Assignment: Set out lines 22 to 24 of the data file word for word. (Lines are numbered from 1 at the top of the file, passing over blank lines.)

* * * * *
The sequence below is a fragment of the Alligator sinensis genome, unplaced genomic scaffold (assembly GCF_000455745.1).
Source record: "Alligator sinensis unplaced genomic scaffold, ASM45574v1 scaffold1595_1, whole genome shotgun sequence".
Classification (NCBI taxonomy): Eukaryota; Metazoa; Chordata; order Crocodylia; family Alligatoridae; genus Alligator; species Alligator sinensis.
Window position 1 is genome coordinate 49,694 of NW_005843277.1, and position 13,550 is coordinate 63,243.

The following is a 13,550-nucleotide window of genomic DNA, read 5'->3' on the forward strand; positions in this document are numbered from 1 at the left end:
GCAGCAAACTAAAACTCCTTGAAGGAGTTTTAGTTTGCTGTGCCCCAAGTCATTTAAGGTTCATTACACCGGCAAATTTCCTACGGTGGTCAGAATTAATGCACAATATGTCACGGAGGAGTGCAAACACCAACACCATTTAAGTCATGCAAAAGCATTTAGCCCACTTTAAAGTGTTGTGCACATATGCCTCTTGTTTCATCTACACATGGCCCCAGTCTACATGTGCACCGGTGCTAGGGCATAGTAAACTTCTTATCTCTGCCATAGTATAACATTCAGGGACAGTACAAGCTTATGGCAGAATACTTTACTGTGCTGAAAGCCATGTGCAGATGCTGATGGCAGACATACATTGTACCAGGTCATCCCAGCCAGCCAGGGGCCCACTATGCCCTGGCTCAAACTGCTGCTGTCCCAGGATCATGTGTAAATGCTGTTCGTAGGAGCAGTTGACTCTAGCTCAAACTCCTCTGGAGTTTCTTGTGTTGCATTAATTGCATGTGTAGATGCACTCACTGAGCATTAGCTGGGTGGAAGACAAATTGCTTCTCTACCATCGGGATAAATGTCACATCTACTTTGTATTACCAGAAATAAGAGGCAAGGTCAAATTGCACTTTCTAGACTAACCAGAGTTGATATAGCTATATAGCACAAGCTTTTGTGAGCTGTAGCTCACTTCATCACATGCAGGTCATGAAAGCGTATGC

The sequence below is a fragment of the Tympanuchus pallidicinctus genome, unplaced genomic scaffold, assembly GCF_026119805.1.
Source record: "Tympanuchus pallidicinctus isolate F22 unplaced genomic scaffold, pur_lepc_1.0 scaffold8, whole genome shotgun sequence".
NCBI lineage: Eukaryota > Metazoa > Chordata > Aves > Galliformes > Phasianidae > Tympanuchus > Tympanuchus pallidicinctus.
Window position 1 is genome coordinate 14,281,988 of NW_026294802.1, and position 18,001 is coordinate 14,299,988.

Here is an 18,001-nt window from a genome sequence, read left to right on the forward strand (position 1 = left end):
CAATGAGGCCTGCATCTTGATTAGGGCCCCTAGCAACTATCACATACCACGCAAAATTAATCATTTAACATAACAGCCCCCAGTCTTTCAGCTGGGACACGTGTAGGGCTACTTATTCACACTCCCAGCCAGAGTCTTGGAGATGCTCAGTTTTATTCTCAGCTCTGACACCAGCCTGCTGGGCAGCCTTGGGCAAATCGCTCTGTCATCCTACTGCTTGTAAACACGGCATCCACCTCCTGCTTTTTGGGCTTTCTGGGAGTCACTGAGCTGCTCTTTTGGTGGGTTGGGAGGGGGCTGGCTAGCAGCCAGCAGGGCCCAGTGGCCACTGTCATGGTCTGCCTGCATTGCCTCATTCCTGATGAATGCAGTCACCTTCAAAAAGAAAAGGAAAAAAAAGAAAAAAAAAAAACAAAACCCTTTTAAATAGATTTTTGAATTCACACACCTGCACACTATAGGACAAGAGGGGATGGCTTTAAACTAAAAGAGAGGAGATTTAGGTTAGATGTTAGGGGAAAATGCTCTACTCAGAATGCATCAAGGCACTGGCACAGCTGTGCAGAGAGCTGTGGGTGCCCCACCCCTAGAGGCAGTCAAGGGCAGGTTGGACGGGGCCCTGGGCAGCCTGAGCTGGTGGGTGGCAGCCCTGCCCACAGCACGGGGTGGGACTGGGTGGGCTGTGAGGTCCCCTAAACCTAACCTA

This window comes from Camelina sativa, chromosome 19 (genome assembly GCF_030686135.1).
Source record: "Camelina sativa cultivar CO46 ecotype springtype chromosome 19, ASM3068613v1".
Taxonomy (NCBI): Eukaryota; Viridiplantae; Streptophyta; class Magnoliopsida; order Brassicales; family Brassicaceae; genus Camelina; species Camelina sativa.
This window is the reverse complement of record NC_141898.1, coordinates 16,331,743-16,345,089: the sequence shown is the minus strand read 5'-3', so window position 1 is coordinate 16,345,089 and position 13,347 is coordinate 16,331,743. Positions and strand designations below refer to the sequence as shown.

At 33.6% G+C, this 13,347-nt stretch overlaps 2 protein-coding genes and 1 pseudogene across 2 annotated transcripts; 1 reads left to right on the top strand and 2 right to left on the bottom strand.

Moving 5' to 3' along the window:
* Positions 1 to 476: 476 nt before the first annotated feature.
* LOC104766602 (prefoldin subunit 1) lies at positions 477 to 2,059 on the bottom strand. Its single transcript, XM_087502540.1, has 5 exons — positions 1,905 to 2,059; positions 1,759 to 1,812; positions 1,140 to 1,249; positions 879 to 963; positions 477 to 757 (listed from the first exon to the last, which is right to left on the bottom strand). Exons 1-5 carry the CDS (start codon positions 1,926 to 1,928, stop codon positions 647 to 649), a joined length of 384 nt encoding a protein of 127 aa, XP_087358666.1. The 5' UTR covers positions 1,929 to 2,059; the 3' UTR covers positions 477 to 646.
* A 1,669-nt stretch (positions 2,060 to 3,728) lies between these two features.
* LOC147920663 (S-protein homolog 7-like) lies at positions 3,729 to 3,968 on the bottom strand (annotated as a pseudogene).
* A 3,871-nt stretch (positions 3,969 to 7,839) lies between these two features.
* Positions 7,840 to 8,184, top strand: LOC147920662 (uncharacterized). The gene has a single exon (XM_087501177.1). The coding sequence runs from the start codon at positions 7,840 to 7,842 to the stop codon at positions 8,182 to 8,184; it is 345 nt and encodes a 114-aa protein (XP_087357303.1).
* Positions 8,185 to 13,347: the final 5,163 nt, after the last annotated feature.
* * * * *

* LOC147920663 (S-protein homolog 7-like) lies at positions 3,729 to 3,968 on the bottom strand (annotated as a pseudogene).
* A 3,871-nt stretch (positions 3,969 to 7,839) lies between these two features.
* Positions 7,840 to 8,184, top strand: LOC147920662 (uncharacterized). The gene has a single exon (XM_087501177.1). The coding sequence runs from the start codon at positions 7,840 to 7,842 to the stop codon at positions 8,182 to 8,184; it is 345 nt and encodes a 114-aa protein (XP_087357303.1).